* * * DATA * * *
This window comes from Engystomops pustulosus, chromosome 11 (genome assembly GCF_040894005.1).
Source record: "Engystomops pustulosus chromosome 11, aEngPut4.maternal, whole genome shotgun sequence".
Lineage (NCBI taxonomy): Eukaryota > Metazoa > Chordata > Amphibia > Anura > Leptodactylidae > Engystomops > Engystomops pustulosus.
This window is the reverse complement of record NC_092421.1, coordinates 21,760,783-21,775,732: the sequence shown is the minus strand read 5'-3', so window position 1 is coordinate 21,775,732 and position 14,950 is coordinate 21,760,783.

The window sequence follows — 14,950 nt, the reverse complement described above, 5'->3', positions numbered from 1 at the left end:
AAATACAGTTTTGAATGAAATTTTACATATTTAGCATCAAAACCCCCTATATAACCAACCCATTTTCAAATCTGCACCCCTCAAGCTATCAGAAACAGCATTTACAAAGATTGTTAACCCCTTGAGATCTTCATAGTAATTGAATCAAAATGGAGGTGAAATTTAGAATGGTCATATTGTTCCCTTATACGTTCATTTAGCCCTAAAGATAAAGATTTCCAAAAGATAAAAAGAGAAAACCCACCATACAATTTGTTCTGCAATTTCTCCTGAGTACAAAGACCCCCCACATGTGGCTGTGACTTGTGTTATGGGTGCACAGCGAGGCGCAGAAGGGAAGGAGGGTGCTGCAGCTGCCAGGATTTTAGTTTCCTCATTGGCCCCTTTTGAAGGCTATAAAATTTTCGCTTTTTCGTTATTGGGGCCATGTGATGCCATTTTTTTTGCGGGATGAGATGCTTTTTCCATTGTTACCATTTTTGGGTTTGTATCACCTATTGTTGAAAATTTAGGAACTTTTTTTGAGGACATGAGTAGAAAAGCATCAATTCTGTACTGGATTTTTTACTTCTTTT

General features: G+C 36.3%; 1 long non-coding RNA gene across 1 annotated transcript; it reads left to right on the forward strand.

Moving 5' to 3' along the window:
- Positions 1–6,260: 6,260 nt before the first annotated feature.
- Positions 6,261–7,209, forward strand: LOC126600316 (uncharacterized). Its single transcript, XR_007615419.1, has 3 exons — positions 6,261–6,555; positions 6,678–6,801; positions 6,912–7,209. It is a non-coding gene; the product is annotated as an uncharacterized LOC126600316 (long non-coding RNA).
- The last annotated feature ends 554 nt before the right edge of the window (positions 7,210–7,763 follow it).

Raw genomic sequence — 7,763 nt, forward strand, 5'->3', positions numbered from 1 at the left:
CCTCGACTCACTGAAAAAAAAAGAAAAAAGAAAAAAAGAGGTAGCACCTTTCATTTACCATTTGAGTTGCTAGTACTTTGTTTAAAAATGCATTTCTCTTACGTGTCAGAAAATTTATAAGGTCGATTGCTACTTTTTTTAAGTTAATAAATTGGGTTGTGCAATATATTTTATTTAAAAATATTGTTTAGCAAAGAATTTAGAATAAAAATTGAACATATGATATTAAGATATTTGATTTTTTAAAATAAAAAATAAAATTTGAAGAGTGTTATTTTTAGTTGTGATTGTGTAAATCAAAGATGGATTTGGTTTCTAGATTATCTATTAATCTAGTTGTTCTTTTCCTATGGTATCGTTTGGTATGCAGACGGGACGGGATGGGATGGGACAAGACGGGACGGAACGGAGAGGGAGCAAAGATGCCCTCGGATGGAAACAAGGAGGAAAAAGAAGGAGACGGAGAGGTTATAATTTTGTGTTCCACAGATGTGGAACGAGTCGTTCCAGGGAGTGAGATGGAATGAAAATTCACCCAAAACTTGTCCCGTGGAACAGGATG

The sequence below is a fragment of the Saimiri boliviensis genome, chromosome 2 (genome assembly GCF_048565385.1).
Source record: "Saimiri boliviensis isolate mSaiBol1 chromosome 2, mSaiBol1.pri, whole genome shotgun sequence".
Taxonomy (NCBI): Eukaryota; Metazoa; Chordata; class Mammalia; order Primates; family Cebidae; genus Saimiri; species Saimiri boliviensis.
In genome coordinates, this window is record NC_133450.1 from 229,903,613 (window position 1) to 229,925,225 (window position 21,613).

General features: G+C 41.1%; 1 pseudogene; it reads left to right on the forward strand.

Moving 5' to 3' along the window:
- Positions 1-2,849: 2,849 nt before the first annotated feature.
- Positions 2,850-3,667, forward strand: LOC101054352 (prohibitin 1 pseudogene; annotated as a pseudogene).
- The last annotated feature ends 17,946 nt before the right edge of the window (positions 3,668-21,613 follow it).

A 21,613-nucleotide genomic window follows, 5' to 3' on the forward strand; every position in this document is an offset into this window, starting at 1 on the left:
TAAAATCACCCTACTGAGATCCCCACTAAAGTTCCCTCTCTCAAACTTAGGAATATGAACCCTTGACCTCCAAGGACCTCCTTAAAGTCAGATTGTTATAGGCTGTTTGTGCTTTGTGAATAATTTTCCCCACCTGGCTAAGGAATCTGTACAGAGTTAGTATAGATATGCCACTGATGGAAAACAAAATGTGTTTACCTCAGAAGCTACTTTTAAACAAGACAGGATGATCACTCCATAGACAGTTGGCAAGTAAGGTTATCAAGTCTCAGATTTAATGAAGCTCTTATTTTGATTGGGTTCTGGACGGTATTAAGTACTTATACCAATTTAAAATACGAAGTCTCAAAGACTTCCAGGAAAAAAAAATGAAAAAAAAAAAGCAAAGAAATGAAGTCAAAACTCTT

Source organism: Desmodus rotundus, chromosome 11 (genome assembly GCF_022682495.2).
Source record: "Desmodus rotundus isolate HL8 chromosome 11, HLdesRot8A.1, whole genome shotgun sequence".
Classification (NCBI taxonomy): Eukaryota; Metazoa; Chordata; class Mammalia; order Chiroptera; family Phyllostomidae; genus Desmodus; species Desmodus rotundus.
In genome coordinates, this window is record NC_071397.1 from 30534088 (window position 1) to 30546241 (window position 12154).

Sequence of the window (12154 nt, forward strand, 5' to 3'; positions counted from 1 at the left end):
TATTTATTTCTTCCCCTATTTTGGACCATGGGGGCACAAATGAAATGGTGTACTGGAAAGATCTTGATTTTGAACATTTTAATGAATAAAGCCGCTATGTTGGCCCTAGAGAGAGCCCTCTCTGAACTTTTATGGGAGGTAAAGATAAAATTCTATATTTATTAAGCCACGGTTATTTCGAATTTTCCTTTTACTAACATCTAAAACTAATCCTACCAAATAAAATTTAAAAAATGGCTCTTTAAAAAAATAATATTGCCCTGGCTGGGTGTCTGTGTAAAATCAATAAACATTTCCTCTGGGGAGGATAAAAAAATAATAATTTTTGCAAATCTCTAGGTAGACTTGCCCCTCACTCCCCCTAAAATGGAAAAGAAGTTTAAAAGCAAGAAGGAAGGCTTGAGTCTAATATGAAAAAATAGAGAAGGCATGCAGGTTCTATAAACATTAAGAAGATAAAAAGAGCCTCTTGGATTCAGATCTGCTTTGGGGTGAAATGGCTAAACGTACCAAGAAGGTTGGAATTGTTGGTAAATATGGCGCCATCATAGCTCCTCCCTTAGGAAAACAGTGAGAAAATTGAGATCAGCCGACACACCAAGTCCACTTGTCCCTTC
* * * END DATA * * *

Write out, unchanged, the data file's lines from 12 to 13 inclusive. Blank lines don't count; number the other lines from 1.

Raw genomic sequence — 7,763 nt, forward strand, 5'->3', positions numbered from 1 at the left:
CCTCGACTCACTGAAAAAAAAAGAAAAAAGAAAAAAAGAGGTAGCACCTTTCATTTACCATTTGAGTTGCTAGTACTTTGTTTAAAAATGCATTTCTCTTACGTGTCAGAAAATTTATAAGGTCGATTGCTACTTTTTTTAAGTTAATAAATTGGGTTGTGCAATATATTTTATTTAAAAATATTGTTTAGCAAAGAATTTAGAATAAAAATTGAACATATGATATTAAGATATTTGATTTTTTAAAATAAAAAATAAAATTTGAAGAGTGTTATTTTTAGTTGTGATTGTGTAAATCAAAGATGGATTTGGTTTCTAGATTATCTATTAATCTAGTTGTTCTTTTCCTATGGTATCGTTTGGTATGCAGACGGGACGGGATGGGATGGGACAAGACGGGACGGAACGGAGAGGGAGCAAAGATGCCCTCGGATGGAAACAAGGAGGAAAAAGAAGGAGACGGAGAGGTTATAATTTTGTGTTCCACAGATGTGGAACGAGTCGTTCCAGGGAGTGAGATGGAATGAAAATTCACCCAAAACTTGTCCCGTGGAACAGGATG